Marriage gems: Here’s what it means to be one

couple

Our perception will influence how connect in a relationship.

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I have always been intrigued when I pronounce a husband and wife as being one on their wedding day. Of course, biologically, physically, emotionally, and their background is extremely different. How does a couple build this togetherness notwithstanding the glaring differences?

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Authentic oneness starts when one builds an inner authentic self. Self-esteem and self-awareness are key to an individual’s self-image. In fact, self-disclosure that is essential in building agreement comes from an inner self that is not intimidated by what others will say or think. 

In the words of Winston S. Churchill, “When there is no enemy within, the enemies outside cannot hurt you.” When we allow internal enemies like pride, fear, selfishness, self-centeredness and personal insecurities to find habitation, they become the inner enemies that will exterminate the desire to build a healthy self-image.

True, walking with someone whose way of doing things or looking at issues differs from what you are familiar with, is no easy task. Being tolerant of and empathetic to divergent views can be emotionally draining and even downright exhausting. However, once this hurdle is overcome, the benefits of being well synched with your partner and joy of achieving shared goals and aspirations make the journey worth every sweat. Why?

First, we quickly discover that two are better than one. Two, complement each other’s determination to enhance connectedness, unity and relational fellowship.

Two are better than one because we start to see that others have something to offer. Demeaning and looking down on others will only send us back into our self-made prisons and make fellowship difficult. Unity is only productive where we are willing to make sacrifices and release control. However, how willing are we to be vulnerable with our spouses?

 Authentic living and unselfish service cannot be realised unless our devotion is true. Divided attention in our devotion may appear attractive, but this is where spouses start building their own agenda or life may be out of a simple disagreement in the relationship. It is true that a branch cannot be productive unless it remains connected to the tree. Similarly, marital fruitfulness is based on a couple’s connectivity.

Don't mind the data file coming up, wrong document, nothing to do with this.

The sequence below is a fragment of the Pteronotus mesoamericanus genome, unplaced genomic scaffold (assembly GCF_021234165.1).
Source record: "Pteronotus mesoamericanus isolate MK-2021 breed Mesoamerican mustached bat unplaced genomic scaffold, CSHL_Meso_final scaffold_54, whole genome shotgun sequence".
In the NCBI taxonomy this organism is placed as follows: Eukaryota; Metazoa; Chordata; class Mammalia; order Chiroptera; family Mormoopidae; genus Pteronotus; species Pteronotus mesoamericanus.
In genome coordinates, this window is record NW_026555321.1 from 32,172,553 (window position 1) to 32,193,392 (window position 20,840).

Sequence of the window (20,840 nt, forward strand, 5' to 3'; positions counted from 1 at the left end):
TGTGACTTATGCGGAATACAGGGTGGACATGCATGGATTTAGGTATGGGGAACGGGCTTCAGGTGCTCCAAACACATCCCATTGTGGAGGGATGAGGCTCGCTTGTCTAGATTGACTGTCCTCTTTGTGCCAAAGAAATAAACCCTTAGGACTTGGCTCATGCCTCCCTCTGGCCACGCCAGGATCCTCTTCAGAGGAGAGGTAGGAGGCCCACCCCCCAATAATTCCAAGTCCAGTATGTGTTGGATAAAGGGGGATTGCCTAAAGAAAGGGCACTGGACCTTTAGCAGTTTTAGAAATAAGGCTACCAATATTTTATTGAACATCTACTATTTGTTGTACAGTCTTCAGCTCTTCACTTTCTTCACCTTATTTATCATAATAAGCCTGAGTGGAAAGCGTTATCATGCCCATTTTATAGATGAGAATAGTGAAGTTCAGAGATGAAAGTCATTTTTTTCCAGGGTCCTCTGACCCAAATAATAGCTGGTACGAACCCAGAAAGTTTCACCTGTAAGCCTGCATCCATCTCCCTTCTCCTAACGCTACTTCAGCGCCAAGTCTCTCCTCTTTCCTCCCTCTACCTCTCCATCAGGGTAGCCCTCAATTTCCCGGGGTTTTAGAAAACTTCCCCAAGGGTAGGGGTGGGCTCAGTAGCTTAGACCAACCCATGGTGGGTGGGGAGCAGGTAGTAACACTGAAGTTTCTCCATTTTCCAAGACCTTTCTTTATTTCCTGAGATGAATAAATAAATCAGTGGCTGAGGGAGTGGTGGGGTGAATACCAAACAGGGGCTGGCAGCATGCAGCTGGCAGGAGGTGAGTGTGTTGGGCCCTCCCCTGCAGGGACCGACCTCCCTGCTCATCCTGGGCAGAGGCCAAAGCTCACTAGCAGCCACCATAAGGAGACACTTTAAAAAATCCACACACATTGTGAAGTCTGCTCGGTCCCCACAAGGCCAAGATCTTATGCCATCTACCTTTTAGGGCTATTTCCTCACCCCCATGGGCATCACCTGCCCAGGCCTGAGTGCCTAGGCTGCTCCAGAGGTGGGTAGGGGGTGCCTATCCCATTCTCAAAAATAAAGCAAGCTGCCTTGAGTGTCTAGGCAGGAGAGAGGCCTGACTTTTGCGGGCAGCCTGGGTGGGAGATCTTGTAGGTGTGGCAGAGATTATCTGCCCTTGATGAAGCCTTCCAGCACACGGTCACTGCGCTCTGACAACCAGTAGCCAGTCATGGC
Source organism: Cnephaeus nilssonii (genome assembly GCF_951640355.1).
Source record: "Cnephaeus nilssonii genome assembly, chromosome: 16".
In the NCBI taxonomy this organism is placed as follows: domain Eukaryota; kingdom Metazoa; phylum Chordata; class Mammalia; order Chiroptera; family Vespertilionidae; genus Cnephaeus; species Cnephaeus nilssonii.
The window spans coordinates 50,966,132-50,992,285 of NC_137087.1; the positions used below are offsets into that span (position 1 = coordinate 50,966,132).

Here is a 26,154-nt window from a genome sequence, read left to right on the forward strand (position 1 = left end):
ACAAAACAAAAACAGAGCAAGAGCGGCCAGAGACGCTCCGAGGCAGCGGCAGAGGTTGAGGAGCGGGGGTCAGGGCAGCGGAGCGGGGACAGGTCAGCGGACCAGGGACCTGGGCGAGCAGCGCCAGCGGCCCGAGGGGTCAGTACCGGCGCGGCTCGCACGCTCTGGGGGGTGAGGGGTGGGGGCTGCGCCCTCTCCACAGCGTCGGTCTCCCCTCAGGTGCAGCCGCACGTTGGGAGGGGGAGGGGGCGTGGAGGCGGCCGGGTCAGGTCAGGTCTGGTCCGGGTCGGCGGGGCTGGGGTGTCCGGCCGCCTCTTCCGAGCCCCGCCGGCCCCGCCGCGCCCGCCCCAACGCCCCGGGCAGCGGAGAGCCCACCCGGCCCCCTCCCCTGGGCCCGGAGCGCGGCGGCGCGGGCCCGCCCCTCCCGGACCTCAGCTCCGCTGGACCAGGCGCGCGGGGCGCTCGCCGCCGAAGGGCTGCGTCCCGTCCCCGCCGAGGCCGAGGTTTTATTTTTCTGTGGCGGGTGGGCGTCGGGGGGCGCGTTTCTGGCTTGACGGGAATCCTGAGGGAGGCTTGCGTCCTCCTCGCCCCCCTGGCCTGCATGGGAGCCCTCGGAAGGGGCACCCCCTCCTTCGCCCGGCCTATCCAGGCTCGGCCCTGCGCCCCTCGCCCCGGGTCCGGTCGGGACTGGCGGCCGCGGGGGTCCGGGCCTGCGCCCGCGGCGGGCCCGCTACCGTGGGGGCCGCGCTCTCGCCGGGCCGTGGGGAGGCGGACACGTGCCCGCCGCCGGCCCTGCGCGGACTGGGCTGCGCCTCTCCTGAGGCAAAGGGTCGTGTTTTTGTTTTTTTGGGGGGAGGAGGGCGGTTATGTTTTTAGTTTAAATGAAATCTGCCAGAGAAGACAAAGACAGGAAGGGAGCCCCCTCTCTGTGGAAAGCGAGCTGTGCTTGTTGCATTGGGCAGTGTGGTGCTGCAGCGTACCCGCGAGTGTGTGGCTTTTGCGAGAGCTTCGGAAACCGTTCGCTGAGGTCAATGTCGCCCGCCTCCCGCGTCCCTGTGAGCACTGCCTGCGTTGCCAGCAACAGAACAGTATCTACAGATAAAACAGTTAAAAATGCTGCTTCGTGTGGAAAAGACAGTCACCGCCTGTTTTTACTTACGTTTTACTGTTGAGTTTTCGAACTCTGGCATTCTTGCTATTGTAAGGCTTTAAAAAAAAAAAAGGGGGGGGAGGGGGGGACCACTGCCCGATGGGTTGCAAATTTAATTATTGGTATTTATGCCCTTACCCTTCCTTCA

Second, our perception will influence how we connect in a relationship. The level of sensitivity in which spouses relate and engage within a relationship is key to their continued intimacy. What you think about your spouse influences the level of your connection with them. Most times our thinking determines our associations and choices. Therefore, what controls our thinking determines the direction the relationship takes. We must be deliberate to dwell on helpful thoughts that will flourish the relationship.

Our thoughts are key to not only determining how deeply we can interact with others who may have a slightly different opinion on things than us but how tolerant we are towards them. Perception helps bridge the gap between indifference and diversity thereby creating an opportunity to practice and show love and tolerance towards one another. 

Referring to the indifference during his time, Mahatma Gandhi noted, “Our ability to reach unity in diversity will be the beauty and the test of our civilization.” The danger comes when our pride and the desire to elevate ourselves get in the way.

 I am a strong believer in that we should never allow ourselves to think we are better than we really are. A faulty view of who your partner is and why they do what they do can seriously damage your relationship. Pride makes it hard for spouses to be honest in the way they estimate themselves.

The goal of every spouse is to create an environment where authentic selves lead to a sense of belonging. The idea is to look for opportunities to create a peaceable environment for co-existence. When one spouse thinks about or processes issues differently, it should not lead to division. In fact, the human body presents an analogy that helps us see how many parts work towards the attainment of one goal. 

Many lessons that come out of watching a human body function: First, the body shows us the need for belonging. Second, it shows the need for interrelatedness between various parts. Third, marriage is a place where we are able to display our individual uniqueness on the whole.

Our uniqueness and gifting enable us to do our part in a relevant manner. As a result, every spouse must see their gifts as playing a complementary and not a competitive role. Embracing diversity compliments and enhances our oneness and productivity. When each person does their best with what they have, this enriches the relationship greatly. 

In conclusion, every spouse needs to defeat hypocrisy with frank talk coated with sincere love. Second, when we truly care and empathise with each other, our bond strengthens. Fourth, instead of seeking revenge, spouses need to look for better ways of relating and be involved in peacemaking. Finally, instead of greed, we need to remain generous and thankful.

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